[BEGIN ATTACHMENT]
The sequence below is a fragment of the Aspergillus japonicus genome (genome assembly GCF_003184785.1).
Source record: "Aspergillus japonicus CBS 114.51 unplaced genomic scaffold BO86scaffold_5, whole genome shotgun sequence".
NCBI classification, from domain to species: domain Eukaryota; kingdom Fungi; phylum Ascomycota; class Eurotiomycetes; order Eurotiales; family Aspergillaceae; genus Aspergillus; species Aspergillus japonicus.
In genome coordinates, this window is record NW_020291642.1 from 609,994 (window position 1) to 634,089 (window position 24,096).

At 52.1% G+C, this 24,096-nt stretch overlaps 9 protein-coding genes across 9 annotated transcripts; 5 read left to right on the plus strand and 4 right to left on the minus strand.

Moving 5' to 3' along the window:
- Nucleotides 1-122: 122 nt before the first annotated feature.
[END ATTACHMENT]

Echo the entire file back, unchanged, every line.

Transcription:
The sequence below is a fragment of the Aspergillus japonicus genome (genome assembly GCF_003184785.1).
Source record: "Aspergillus japonicus CBS 114.51 unplaced genomic scaffold BO86scaffold_5, whole genome shotgun sequence".
NCBI classification, from domain to species: domain Eukaryota; kingdom Fungi; phylum Ascomycota; class Eurotiomycetes; order Eurotiales; family Aspergillaceae; genus Aspergillus; species Aspergillus japonicus.
In genome coordinates, this window is record NW_020291642.1 from 609,994 (window position 1) to 634,089 (window position 24,096).

At 52.1% G+C, this 24,096-nt stretch overlaps 9 protein-coding genes across 9 annotated transcripts; 5 read left to right on the plus strand and 4 right to left on the minus strand.

Moving 5' to 3' along the window:
- Nucleotides 1-122: 122 nt before the first annotated feature.